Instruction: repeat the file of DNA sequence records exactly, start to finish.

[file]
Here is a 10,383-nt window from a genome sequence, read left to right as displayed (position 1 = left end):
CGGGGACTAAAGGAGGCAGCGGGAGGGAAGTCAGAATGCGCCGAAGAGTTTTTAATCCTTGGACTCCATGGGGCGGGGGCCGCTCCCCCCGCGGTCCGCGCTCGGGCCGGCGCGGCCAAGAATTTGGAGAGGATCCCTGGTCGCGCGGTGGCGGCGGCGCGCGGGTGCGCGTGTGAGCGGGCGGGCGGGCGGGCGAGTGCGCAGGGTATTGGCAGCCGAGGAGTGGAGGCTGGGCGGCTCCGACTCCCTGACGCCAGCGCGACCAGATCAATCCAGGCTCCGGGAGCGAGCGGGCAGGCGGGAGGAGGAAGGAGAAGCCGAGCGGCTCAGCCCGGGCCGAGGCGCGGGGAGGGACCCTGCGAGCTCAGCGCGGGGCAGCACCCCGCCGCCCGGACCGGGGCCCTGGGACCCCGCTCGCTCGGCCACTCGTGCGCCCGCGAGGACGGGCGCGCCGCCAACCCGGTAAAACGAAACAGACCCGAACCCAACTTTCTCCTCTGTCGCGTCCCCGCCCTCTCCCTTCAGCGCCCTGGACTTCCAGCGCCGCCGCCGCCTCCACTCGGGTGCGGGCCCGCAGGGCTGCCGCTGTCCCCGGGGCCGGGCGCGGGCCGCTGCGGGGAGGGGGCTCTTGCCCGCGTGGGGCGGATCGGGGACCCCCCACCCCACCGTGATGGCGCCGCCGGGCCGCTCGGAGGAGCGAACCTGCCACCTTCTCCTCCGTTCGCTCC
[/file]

Here is a 10,383-nt window from a genome sequence, read left to right as displayed (position 1 = left end):
CGGGGACTAAAGGAGGCAGCGGGAGGGAAGTCAGAATGCGCCGAAGAGTTTTTAATCCTTGGACTCCATGGGGCGGGGGCCGCTCCCCCCGCGGTCCGCGCTCGGGCCGGCGCGGCCAAGAATTTGGAGAGGATCCCTGGTCGCGCGGTGGCGGCGGCGCGCGGGTGCGCGTGTGAGCGGGCGGGCGGGCGGGCGAGTGCGCAGGGTATTGGCAGCCGAGGAGTGGAGGCTGGGCGGCTCCGACTCCCTGACGCCAGCGCGACCAGATCAATCCAGGCTCCGGGAGCGAGCGGGCAGGCGGGAGGAGGAAGGAGAAGCCGAGCGGCTCAGCCCGGGCCGAGGCGCGGGGAGGGACCCTGCGAGCTCAGCGCGGGGCAGCACCCCGCCGCCCGGACCGGGGCCCTGGGACCCCGCTCGCTCGGCCACTCGTGCGCCCGCGAGGACGGGCGCGCCGCCAACCCGGTAAAACGAAACAGACCCGAACCCAACTTTCTCCTCTGTCGCGTCCCCGCCCTCTCCCTTCAGCGCCCTGGACTTCCAGCGCCGCCGCCGCCTCCACTCGGGTGCGGGCCCGCAGGGCTGCCGCTGTCCCCGGGGCCGGGCGCGGGCCGCTGCGGGGAGGGGGCTCTTGCCCGCGTGGGGCGGATCGGGGACCCCCCACCCCACCGTGATGGCGCCGCCGGGCCGCTCGGAGGAGCGAACCTGCCACCTTCTCCTCCGTTCGCTCC